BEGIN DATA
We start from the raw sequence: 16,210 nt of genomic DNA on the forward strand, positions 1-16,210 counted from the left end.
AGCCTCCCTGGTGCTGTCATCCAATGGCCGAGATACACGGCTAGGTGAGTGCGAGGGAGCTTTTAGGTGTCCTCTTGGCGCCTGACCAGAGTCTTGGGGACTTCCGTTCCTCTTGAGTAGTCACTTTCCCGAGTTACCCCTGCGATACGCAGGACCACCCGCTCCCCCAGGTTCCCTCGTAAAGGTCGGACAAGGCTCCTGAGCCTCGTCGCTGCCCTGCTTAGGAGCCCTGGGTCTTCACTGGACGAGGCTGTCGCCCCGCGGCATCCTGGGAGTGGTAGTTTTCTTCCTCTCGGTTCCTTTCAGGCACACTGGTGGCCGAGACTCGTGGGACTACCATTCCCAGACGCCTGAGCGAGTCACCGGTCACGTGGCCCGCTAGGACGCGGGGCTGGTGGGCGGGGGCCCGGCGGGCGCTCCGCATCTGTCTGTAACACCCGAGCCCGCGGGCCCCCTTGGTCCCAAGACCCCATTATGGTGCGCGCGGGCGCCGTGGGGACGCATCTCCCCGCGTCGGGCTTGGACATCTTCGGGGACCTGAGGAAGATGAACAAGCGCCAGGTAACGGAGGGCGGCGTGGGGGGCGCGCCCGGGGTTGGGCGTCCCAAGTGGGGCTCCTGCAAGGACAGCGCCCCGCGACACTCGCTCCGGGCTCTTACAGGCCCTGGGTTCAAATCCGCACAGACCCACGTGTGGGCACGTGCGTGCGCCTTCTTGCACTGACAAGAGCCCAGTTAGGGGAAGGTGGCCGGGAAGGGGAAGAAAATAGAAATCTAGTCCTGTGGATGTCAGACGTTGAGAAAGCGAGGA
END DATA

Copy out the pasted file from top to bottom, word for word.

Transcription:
We start from the raw sequence: 16,210 nt of genomic DNA on the forward strand, positions 1-16,210 counted from the left end.
AGCCTCCCTGGTGCTGTCATCCAATGGCCGAGATACACGGCTAGGTGAGTGCGAGGGAGCTTTTAGGTGTCCTCTTGGCGCCTGACCAGAGTCTTGGGGACTTCCGTTCCTCTTGAGTAGTCACTTTCCCGAGTTACCCCTGCGATACGCAGGACCACCCGCTCCCCCAGGTTCCCTCGTAAAGGTCGGACAAGGCTCCTGAGCCTCGTCGCTGCCCTGCTTAGGAGCCCTGGGTCTTCACTGGACGAGGCTGTCGCCCCGCGGCATCCTGGGAGTGGTAGTTTTCTTCCTCTCGGTTCCTTTCAGGCACACTGGTGGCCGAGACTCGTGGGACTACCATTCCCAGACGCCTGAGCGAGTCACCGGTCACGTGGCCCGCTAGGACGCGGGGCTGGTGGGCGGGGGCCCGGCGGGCGCTCCGCATCTGTCTGTAACACCCGAGCCCGCGGGCCCCCTTGGTCCCAAGACCCCATTATGGTGCGCGCGGGCGCCGTGGGGACGCATCTCCCCGCGTCGGGCTTGGACATCTTCGGGGACCTGAGGAAGATGAACAAGCGCCAGGTAACGGAGGGCGGCGTGGGGGGCGCGCCCGGGGTTGGGCGTCCCAAGTGGGGCTCCTGCAAGGACAGCGCCCCGCGACACTCGCTCCGGGCTCTTACAGGCCCTGGGTTCAAATCCGCACAGACCCACGTGTGGGCACGTGCGTGCGCCTTCTTGCACTGACAAGAGCCCAGTTAGGGGAAGGTGGCCGGGAAGGGGAAGAAAATAGAAATCTAGTCCTGTGGATGTCAGACGTTGAGAAAGCGAGGA